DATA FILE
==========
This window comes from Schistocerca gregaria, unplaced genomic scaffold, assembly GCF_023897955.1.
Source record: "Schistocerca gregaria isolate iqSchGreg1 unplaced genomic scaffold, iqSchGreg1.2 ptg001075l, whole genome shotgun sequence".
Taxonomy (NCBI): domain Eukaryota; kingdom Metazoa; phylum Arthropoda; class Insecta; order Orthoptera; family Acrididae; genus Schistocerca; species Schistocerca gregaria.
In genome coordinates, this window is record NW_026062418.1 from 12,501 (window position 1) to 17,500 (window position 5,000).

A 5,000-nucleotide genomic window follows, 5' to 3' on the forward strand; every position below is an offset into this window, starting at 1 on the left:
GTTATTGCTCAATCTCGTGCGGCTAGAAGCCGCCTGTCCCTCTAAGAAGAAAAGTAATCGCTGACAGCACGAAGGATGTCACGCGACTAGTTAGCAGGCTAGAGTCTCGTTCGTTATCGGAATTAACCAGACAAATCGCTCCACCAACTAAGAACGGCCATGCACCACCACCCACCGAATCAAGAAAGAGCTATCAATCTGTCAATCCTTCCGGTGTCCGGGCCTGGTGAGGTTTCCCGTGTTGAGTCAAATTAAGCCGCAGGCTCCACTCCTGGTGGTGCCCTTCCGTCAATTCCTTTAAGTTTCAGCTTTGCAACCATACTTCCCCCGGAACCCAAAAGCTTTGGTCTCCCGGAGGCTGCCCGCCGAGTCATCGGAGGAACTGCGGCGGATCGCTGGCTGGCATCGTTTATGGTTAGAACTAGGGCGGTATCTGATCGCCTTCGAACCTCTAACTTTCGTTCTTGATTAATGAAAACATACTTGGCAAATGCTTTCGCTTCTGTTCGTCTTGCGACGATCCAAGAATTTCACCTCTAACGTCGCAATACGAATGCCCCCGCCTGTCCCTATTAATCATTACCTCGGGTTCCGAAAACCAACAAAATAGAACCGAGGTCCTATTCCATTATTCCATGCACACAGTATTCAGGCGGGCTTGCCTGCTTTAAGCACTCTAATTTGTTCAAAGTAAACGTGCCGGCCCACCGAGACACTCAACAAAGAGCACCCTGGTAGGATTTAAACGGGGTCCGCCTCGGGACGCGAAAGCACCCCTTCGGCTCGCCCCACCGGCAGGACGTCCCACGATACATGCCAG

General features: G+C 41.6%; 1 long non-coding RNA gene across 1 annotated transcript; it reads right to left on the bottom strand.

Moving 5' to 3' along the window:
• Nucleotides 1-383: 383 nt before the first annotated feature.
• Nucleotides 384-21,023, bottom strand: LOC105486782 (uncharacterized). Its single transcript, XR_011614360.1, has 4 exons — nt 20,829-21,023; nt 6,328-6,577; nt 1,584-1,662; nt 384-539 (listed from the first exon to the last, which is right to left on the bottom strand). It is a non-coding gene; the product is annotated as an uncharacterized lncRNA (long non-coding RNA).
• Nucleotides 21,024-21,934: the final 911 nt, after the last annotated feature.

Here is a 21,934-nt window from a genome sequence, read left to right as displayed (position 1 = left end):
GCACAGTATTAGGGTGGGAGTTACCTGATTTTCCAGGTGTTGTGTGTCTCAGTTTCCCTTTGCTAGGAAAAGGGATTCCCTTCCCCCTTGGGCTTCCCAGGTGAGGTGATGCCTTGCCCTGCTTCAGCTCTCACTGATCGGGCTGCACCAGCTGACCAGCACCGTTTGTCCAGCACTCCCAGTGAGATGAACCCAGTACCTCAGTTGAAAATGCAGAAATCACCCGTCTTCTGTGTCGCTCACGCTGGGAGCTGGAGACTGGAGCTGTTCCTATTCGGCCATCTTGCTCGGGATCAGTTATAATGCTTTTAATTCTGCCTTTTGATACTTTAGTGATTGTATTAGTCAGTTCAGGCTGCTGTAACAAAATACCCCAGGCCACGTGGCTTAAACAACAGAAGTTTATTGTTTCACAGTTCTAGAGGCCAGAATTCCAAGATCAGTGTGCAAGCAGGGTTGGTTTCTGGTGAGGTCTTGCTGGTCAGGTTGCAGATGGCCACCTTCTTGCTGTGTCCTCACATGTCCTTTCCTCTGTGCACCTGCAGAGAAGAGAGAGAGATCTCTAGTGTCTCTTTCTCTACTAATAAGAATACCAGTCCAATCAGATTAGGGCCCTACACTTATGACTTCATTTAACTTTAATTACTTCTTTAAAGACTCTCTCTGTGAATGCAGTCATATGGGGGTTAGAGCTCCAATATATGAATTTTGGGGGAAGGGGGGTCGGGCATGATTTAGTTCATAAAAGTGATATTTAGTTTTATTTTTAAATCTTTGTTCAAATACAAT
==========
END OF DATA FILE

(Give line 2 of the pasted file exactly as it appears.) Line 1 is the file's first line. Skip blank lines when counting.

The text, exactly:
Source record: "Schistocerca gregaria isolate iqSchGreg1 unplaced genomic scaffold, iqSchGreg1.2 ptg001075l, whole genome shotgun sequence".